6.7 Where the Sun Dies Every Day

Blood in the Duff

“So, you’re investigating a murder?”

The two of them sat at a table in the middle of the greenhouse, a light meal of nuts, cheeses, and fruits between them, chairs on either side but facing the Aft Endcap. The table and food was to Sharwe’s left. And in the other seat, arm stretched out past the tray of food to hold Sharwe’s hand, Nitri sat.

They watched the sundeath.

Nitri’s nanite clay hand had the same warmth that hir hand had had before. And the texture was nearly the same. But it was harder. It didn’t give the way that flesh and blood gave.

Participating in the investigation. Somewhat,” Sharwe clarified. “It’s really at the consent of the regional Monsters. They can ignore us if they want to. But Morik and `errke seem set on learning what they can about it.”

“That’s a real service, either way,” Nitri said. “I’m impressed. I’m proud of you. Please, if you can, tell me about it.”

“I can try,” Sharwe said. “I’m having trouble focusing on it. Which is why I wanted to visit tonight. I need you time, I think. But OK. Frankly, though, I’m worried. On a number of levels.”


“Well, for one, I think we might have stuck our noses into something that could bite back. And the only time I’ve felt this nervous was when I noticed I had gotten too close to a flatbear while mushrooming.”

A flatbear was a very large semi-arboreal amphibian. It could be found in the coastal rainforests near bogs, streams, and rivers. The trees gave it much needed shade. It also was covered with very convincing moss-like growths, and could lie surprisingly flat on the ground. Very easy to miss, its jaws were powerful enough to seriously injure a large person like Sharwe. But Sharwe had been small back then. And it would drag its prey toward the water to drown it.

It was the only time in gems life that Sharwe had felt in danger.

“So. What do you mean by that?” Nitri asked.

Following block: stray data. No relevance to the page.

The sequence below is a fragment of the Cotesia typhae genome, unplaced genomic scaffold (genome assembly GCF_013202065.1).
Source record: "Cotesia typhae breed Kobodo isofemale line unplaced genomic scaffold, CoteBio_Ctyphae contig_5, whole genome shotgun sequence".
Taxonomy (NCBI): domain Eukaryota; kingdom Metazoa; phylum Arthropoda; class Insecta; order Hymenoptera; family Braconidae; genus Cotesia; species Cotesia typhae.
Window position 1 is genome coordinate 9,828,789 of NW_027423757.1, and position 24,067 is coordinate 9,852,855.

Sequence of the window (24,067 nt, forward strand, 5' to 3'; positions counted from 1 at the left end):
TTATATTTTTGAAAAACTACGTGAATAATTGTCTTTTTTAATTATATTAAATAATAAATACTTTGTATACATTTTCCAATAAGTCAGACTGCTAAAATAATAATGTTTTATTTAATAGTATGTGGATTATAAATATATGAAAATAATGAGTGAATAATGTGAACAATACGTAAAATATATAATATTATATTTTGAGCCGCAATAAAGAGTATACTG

“Well, we met a prominent Monster named Yengkerk, and showed them the murder scene,” Sharwe explained. “But, before that, Rrema told us about an encounter wem had had with a Founding Crew member, regarding the murder, and that had Morik and `errke on their toes…”

Sharwe began to describe the meeting they’d had that morning with Rrema, and then how Yengkerk had startled them. It really wasn’t what gem wanted to talk about, but maybe it would help. Maybe Nitri could help.

Sharwe hadn’t been able to stop thinking about Nitri since hir Ascension Day. Even while walking to the murder scene with Morik, `errke, and Yengkerk, gems mind was fixated on gems caretaker and what had happened that day.

They’d all known that Nitri’s body had been in decline. It had reached a point in aging where medicine could not halt the process, but it wasn’t certain when it would stop functioning and clinically die.

So, in the interests of organizing hir party, to exercise hir autonomy, and assert control over hir life, Nitri had chosen the day that hir body would not wake up with hir. And then hoped hir body would last that long.

Which it had.

With the advent of nanite exobodies, most people could now participate in the proper disposal of their own bodies. Usually this was done with the help of ones Tutor, and anyone else one agreed to, who wished to be part of the ritual.

Sharwe had decided not to participate in Nitri’s disposal rites, and Nitri had said that was absolutely OK. But Sharwe now wished that gem had done so.

So gem had just now sent Nitri a request to visit in the evening. Perhaps a supper while watching the day’s sundeath.

But now they were all walking toward the body of a person that was being kept on display for the purposes of justice. A person who would not be able to dispose of rrems own body, and who would not get to host a party celebrating rrems own life and ascension.